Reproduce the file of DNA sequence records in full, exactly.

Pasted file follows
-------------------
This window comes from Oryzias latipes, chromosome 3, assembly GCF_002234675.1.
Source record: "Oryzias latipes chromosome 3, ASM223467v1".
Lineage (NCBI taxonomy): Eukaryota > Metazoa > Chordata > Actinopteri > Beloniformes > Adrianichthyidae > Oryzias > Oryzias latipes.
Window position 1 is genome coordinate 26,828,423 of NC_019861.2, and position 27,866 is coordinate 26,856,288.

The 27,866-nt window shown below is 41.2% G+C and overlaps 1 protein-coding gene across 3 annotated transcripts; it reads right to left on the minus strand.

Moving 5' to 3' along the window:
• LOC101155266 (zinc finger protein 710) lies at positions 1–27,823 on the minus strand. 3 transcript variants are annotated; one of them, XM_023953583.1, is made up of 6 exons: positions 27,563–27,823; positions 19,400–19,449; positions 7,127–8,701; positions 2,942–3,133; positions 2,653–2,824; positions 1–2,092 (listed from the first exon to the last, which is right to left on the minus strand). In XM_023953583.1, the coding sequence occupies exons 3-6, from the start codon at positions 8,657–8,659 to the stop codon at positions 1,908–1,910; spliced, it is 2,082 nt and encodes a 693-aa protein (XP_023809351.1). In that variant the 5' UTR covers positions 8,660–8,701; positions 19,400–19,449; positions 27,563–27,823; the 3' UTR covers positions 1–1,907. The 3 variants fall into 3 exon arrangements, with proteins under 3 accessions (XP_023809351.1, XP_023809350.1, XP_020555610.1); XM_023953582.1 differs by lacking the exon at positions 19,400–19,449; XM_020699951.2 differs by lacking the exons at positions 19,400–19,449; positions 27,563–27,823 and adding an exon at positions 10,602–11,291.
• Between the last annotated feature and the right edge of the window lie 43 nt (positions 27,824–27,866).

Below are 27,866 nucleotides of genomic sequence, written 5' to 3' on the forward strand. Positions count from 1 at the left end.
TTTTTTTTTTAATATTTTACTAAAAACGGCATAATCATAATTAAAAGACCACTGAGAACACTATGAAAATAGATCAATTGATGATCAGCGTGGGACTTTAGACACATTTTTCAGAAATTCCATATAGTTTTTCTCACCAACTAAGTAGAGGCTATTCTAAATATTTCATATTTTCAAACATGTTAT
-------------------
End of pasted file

This window comes from Oryzias latipes, chromosome 3, assembly GCF_002234675.1.
Source record: "Oryzias latipes chromosome 3, ASM223467v1".
Lineage (NCBI taxonomy): Eukaryota > Metazoa > Chordata > Actinopteri > Beloniformes > Adrianichthyidae > Oryzias > Oryzias latipes.
Window position 1 is genome coordinate 26,828,423 of NC_019861.2, and position 27,866 is coordinate 26,856,288.

The 27,866-nt window shown below is 41.2% G+C and overlaps 1 protein-coding gene across 3 annotated transcripts; it reads right to left on the minus strand.

Moving 5' to 3' along the window:
• LOC101155266 (zinc finger protein 710) lies at positions 1–27,823 on the minus strand. 3 transcript variants are annotated; one of them, XM_023953583.1, is made up of 6 exons: positions 27,563–27,823; positions 19,400–19,449; positions 7,127–8,701; positions 2,942–3,133; positions 2,653–2,824; positions 1–2,092 (listed from the first exon to the last, which is right to left on the minus strand). In XM_023953583.1, the coding sequence occupies exons 3-6, from the start codon at positions 8,657–8,659 to the stop codon at positions 1,908–1,910; spliced, it is 2,082 nt and encodes a 693-aa protein (XP_023809351.1). In that variant the 5' UTR covers positions 8,660–8,701; positions 19,400–19,449; positions 27,563–27,823; the 3' UTR covers positions 1–1,907. The 3 variants fall into 3 exon arrangements, with proteins under 3 accessions (XP_023809351.1, XP_023809350.1, XP_020555610.1); XM_023953582.1 differs by lacking the exon at positions 19,400–19,449; XM_020699951.2 differs by lacking the exons at positions 19,400–19,449; positions 27,563–27,823 and adding an exon at positions 10,602–11,291.
• Between the last annotated feature and the right edge of the window lie 43 nt (positions 27,824–27,866).

Below are 27,866 nucleotides of genomic sequence, written 5' to 3' on the forward strand. Positions count from 1 at the left end.
TTTTTTTTTTAATATTTTACTAAAAACGGCATAATCATAATTAAAAGACCACTGAGAACACTATGAAAATAGATCAATTGATGATCAGCGTGGGACTTTAGACACATTTTTCAGAAATTCCATATAGTTTTTCTCACCAACTAAGTAGAGGCTATTCTAAATATTTCATATTTTCAAACATGTTAT